July 31 (July 21, o.s.)

Massachusetts: Ann Foster of Andover, who confessed to witchcraft beginning on July 15, is brought before the Salem magistrates again to address discrepancies between her story and that of her daughter, Mary Lacey, who confessed herself the previous day.  She irons over the differences as best she can.  Mary Lacey, under renewed questioning herself, does the same, and also says she saw Elizabeth Howe and Rebecca Nurse, both of whom were hanged for witchcraft on July 19, being baptized by Satan at Newbury Falls about two years before.

After she and her mother are taken away Mary Lacey Jr., her eighteen-year-old daughter, is brought before the magistrates by the sheriff of Andover to answer her own witchcraft charges.  When she is first brought in the judges accuse her straightforwardly of afflicting Ballard’s wife and others, including the confessed witch Mary Warren, who is right there and suffering from fits.  Lacey denies knowing anything about this, but when the justices ask her to put her hand on Warren’s arm she does and Warren instantly recovers, a well-established sign of guilt.  With continued questioning Lacey quickly changes her attitude; she readily confesses guilt, but insists that her mother made her a witch and that she has only been one for a week or so.  As the questions continue, her story shifts subtly, and she begins to pour out confessions in response to the leading questions of the magistrates.  She admits to having afflicted various people with poppets and pins at the request of the Devil, and to having participated in various witchly activities with her mother and grandmother, Martha Carrier, and Carrier’s eighteen-year-old son Richard.

Martha Carrier’s other son, sixteen-year-old Andrew, is a servant in the household of one James Holt, and Lacey says that Holt beats him so he and his brother have been afflicting Holt’s son in revenge with her help.  She also gives further details about the witch meeting in Salem Village that was a major focus of her mother’s and grandmother’s confessions.  She says she and Richard Carrier were there too, and that the whole group rode there on two poles.  When asked why, if she was there in person, no one else has admitted to seeing her, she says that the Devil sometimes produces a mist to hide witches from others’ sight.  She also says that the Devil cannot appear in the form of people without their consent to hurt others, a common defense of witchcraft suspects which was supported by several of the prominent ministers in the colony in a statement on June 15.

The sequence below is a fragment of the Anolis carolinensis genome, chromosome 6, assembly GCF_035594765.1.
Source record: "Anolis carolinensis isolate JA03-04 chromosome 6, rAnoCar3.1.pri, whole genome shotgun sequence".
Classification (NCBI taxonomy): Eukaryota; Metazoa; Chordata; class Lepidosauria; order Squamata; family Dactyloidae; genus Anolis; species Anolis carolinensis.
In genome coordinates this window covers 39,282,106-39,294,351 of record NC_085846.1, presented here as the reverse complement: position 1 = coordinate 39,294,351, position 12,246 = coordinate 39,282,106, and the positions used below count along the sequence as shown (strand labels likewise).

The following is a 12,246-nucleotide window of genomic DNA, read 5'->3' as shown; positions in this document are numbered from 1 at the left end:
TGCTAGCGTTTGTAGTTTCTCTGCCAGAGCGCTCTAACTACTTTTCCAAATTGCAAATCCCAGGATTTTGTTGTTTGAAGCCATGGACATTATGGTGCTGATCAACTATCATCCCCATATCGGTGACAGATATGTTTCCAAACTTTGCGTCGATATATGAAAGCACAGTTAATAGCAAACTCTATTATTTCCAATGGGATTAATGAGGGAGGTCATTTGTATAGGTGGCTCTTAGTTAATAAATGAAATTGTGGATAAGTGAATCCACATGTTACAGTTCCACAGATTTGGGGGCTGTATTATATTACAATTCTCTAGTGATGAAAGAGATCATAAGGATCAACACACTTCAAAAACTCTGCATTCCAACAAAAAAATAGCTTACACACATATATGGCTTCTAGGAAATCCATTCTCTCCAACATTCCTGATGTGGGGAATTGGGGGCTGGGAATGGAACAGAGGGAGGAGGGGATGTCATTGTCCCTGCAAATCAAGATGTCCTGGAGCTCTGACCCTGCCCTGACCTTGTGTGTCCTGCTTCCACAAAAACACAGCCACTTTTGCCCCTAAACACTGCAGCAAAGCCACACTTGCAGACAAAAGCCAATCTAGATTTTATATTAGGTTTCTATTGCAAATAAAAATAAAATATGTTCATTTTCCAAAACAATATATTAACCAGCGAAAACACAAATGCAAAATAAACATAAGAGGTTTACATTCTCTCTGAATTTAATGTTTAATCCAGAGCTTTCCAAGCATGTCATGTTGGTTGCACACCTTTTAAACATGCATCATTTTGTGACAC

When the magistrates are finished with their questioning, Mary Warren, who has been shouting in the background throughout the proceedings and calling for the Carrier brothers to be brought in, comes up to Lacey and takes her by the hand without suffering any ill effects.  Lacey asks for her forgiveness for afflicting her, which Warren grants, and the two begin to cry together in a heartfelt and touching display of contrition and forgiveness that lasts until Lacey’s mother is brought in for further questioning.

Upon seeing her mother, the younger Lacey asks “Oh mother, why did you give me to the Devil twice or thrice over?” to which her mother responds that she is “sorry at the heart for it” and that it was the Devil who made her do it.  Her daughter then tearfully urges her to repent (which she has of course already done).

Ann Foster is then brought in again as well.  Her granddaughter turns to her and says “Oh grandmother, why did you give me to the Devil?  Why did you persuade me?  Oh grandmother, do you not deny it?  You have been a very bad woman in your time, I must needs say.”  The justices are impressed with the teenager’s contrition and accusatory stance, and pronounce themselves satisfied that she is likely to be “snatched out of the snare of the Devil because there seems to be something of repentance” in her confession.  They are less pleased with her grandmother’s confession, however, mostly because of its conflicts with the others, and they pressure her to confess more fully.  She cooperates to some extent, but blames most of the deaths attributed to her on Martha Carrier instead, though she admits to knowing about them.  When asked to explain the discrepancies between what she says now and her initial confession, she says the Devil kept her from telling the truth at first.  With subsequent questioning she seeks to align her story more closely with those of her daughter and granddaughter.

After receiving all this testimony, the magistrates issue an arrest warrant for Andrew and Richard Carrier.  John Ballard, the constable in Andover, immediately arrests them and brings them to Thomas Beadle’s tavern in Salem Town to await questioning.

Published in: on July 31, 2008 at 12:00 am  Comments (1)  

One Comment

  1. […] the release of Mary Lacey Jr., who has been held in the jail since she confessed to witchcraft on July 21 but has not yet been tried.  Faulkner and Barker are to keep Lacey in their care until she is […]

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